It’s been a productive couple of weeks for movements at Yale University.

On Tuesday night, the efforts of dozens of Yalies over the last month (and especially the last few days) were rewarded with Senator Barack Obama’s close victory in the Connecticut primary. The win was by no means inevitable: Obama’s margin of victory in New Haven constituted over a third of his margin of victory statewide, and was aided greatly by his 3:1 margin over Senator Hillary Clinton in Ward 1 (known around town as the “Yale ward”).

And just as student activists interested in national politics are recycling their voter lists and washing their Obama ’08 T-shirts for the first time in days, another kind of movement is picking up speed and the attention of various economic players in New Haven: The “Save the Doodle” movement, fueled mostly by Yale alumni and current students, in an effort to get the Yankee Doodle Coffee Shop to reopen the doors that “closed for good” last week.

The two movements have precious little in common on the surface, certainly — it would be hard to link the preservation of a New Haven landmark with a promised new era in American politics. But the way in which both of them have gotten undergrads involved is certainly noteworthy, and constitutes a pair of potent exceptions to the ways that Yalies take action. Usually, you see, movementarianism isn’t something we do.

It’s sort of a truism that Yale students are better at starting up than joining up. After all, we’re leaders — from the day we’re selected by the admissions committee to the day we graduate and take high-powered jobs in a variety of fields. (Some people, in fact, go into neither consulting nor i-banking — or at least that’s what I’ve heard.) And we define leadership as synonymous with taking initiative, using our Ivy-League-educated minds to develop successful strategies for single-handedly creating whatever we find lacking in the world around us. This is true for both macro- and micro-scale efforts: every fall, it seems, the News runs a feature on an intrepid group of freshmen starting another a cappella group or publication, which usually doesn’t survive to see the feature written on the next year’s startup pioneers.

Here is the flip side of our thirst for creating our own beginnings: Just as our individualist, strategically-driven energy is suited to our status as leaders, it reinforces our elitism and even egotism. The concept of a movement — something to which people are attracted to join as well as to create and driven by enthusiasm as well as calculation — is somewhat alien to our approach. We see it as unleaderly and, frankly, irrational; anyone can be guided by feelings, we think, and feelings don’t get things done.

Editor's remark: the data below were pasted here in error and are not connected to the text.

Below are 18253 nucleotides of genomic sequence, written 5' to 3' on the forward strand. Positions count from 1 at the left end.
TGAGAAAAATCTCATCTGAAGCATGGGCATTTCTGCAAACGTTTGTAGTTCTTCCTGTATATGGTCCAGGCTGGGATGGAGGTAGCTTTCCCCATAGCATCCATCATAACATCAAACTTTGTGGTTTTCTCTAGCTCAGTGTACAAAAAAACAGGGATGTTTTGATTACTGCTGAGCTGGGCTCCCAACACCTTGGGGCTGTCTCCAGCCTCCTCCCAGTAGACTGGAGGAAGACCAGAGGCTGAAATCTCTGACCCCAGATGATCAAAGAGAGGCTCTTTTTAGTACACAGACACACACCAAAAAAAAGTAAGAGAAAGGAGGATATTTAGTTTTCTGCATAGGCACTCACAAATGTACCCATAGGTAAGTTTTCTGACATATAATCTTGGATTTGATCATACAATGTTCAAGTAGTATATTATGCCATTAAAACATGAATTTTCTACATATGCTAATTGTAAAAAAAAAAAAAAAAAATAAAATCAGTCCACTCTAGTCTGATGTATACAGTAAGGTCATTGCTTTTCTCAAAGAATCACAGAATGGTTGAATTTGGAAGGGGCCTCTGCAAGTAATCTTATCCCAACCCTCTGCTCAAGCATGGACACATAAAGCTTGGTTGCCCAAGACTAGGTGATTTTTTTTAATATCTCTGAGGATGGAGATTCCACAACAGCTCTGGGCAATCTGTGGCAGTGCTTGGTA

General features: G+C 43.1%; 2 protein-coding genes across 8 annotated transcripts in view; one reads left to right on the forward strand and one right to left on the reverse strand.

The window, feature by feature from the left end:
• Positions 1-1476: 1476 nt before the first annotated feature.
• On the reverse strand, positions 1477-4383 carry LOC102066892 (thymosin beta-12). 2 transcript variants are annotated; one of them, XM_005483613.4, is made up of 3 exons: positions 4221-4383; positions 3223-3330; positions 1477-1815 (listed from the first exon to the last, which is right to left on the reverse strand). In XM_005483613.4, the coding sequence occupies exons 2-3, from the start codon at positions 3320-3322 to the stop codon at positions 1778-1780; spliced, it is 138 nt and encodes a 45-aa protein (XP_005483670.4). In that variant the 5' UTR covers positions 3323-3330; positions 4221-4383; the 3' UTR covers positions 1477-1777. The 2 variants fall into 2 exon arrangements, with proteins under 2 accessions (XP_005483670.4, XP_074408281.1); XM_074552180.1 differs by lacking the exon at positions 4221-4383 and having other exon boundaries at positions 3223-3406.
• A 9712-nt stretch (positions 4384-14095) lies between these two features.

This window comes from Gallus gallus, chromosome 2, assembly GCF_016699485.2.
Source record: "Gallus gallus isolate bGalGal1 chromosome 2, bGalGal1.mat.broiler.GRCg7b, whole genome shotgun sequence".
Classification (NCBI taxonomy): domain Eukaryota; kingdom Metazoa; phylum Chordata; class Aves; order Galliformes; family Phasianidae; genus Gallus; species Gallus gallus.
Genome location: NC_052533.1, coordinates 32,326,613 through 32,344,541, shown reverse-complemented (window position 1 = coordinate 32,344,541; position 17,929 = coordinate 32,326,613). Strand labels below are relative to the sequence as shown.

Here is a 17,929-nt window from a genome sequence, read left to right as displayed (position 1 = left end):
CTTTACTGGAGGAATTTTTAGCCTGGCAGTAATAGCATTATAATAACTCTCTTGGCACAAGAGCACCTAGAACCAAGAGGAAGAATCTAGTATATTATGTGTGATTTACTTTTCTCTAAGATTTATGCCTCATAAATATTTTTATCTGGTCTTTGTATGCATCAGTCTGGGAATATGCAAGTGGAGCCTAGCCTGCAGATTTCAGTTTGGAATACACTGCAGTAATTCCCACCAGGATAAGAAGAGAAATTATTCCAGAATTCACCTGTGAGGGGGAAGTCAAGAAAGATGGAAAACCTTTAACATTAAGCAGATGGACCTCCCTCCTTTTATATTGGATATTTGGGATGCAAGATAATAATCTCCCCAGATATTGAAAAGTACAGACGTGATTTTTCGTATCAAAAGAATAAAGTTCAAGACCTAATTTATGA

In light of this, our excitement often meets with detached bemusement when we stop to think about what we’re doing. Plenty of hardcore Obama supporters admit when pressed that they believe Clinton could be a better president, and the Yankee Doodle business plan has come under well-deserved fire. But for once, it seems, we’ve gotten caught up not just in the literal consequences of our actions, but their evocative value. Yankee Doodle isn’t just a restaurant and Senator Obama isn’t just a candidate: the principles they symbolize — tradition and inspiration, respectively — are certainly things that Yale and Yalies value.

And, as we’ve discovered upon declaring these values, we’re not the only ones who hold them. Alumni no longer in New Haven have taken the lead in the effort to resurrect the Doodle, allowing the current Yalies by their side to express unity with our past and those who lived it. Meanwhile, the Obama campaign has allowed us to reach across the country, finding solidarity with fellow Americans and even pride (so rarely expressed on this campus) in America itself.

The next step in our efforts is determining how to contribute more than solidarity, to put our heads in service to our hearts and take the lead in helping the movements we follow. The Doodle still needs plenty of money, not to mention business acumen in enabling itself to reopen soon and stay that way, and the national media (and, to a lesser extent, the American public) remain unconvinced that there is more to the Obama campaign than the enthusiasm its rhetoric generates. If either of these movements are to succeed, they will need rank-and-file members to contribute intelligence and strategy — those gifts we Yalies have in abundance, but aren’t used to harnessing for something we haven’t thought of ourselves.

Let’s get to work.

Dara Lind is a junior in Berkeley College. Her column runs on alternate Wednesdays.